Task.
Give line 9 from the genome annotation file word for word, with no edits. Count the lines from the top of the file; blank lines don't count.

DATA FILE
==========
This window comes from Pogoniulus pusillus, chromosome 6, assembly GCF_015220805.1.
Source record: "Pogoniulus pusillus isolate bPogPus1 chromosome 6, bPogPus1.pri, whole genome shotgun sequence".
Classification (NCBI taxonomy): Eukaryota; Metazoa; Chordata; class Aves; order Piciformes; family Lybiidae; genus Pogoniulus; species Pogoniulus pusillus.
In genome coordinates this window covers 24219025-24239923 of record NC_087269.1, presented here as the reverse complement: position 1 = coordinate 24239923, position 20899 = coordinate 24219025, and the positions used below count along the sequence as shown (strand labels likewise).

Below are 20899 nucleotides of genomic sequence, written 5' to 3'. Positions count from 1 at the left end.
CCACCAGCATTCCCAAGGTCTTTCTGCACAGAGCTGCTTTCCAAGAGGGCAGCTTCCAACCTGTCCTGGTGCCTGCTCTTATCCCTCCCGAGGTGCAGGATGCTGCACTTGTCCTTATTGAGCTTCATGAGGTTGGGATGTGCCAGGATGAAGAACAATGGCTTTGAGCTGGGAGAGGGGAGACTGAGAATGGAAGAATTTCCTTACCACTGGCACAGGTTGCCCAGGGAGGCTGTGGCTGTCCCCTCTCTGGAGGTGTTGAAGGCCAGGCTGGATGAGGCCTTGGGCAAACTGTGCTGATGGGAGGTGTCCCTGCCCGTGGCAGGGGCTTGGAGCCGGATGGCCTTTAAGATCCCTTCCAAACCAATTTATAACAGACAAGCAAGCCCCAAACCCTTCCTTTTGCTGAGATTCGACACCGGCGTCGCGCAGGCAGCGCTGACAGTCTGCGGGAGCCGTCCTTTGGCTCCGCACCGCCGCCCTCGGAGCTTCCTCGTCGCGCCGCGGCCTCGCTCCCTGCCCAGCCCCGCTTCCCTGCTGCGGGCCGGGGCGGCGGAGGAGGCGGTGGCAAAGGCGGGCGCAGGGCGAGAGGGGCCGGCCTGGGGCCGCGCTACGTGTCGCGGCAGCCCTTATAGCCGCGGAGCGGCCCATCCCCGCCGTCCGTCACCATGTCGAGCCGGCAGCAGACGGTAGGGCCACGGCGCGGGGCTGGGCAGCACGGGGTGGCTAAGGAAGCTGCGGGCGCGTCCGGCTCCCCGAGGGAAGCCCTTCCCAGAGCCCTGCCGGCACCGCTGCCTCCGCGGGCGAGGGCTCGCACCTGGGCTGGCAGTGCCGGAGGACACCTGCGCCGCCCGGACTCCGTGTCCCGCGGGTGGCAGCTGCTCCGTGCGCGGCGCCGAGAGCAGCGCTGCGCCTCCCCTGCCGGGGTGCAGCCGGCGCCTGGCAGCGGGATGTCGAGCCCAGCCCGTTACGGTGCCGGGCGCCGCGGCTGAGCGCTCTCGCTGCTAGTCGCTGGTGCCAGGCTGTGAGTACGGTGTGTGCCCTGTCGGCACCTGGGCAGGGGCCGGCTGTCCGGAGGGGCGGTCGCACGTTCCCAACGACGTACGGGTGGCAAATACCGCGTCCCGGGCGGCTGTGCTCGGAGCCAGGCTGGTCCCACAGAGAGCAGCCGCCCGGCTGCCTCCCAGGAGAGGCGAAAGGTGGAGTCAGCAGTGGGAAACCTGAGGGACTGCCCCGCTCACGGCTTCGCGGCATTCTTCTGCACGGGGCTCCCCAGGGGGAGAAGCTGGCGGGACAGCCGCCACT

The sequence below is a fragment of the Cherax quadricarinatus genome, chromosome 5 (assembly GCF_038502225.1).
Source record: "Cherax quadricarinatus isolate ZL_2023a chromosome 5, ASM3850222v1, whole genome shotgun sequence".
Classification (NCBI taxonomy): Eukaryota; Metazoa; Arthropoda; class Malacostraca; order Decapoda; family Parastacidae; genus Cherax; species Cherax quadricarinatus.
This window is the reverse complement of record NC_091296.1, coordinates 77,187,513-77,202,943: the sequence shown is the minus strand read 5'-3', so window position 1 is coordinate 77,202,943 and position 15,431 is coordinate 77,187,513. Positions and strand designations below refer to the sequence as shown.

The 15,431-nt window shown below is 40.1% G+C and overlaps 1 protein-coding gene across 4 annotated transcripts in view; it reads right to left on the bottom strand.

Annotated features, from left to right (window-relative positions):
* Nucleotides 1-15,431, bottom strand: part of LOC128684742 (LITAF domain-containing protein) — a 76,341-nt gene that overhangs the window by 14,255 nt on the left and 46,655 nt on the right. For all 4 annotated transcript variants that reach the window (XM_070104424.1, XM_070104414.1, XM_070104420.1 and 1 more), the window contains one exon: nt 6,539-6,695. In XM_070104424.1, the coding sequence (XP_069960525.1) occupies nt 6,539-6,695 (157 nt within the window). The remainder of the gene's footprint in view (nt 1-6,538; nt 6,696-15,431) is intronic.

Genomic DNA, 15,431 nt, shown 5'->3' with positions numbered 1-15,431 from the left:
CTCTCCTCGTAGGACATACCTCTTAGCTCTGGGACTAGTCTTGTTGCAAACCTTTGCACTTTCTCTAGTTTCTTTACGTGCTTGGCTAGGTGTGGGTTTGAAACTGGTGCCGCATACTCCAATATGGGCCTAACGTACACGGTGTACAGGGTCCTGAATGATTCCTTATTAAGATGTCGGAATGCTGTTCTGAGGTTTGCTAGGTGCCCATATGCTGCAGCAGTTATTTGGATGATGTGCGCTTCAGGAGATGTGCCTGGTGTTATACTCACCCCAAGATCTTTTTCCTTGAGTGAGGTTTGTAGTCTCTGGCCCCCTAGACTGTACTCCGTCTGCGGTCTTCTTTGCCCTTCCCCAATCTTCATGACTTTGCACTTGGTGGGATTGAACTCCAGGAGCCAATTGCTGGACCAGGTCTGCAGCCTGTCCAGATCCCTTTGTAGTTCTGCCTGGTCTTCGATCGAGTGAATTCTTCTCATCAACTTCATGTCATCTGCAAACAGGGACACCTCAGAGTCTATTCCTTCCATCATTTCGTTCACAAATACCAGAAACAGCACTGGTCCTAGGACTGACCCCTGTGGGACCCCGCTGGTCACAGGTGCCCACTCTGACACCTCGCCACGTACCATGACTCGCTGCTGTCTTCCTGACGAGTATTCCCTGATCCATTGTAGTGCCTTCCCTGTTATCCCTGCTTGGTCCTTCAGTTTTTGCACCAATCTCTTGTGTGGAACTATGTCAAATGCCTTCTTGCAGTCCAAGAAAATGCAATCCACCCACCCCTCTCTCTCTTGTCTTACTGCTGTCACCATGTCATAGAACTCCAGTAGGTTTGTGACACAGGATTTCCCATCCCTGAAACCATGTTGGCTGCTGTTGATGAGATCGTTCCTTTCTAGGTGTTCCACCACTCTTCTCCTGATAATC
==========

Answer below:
Classification (NCBI taxonomy): Eukaryota; Metazoa; Arthropoda; class Malacostraca; order Decapoda; family Parastacidae; genus Cherax; species Cherax quadricarinatus.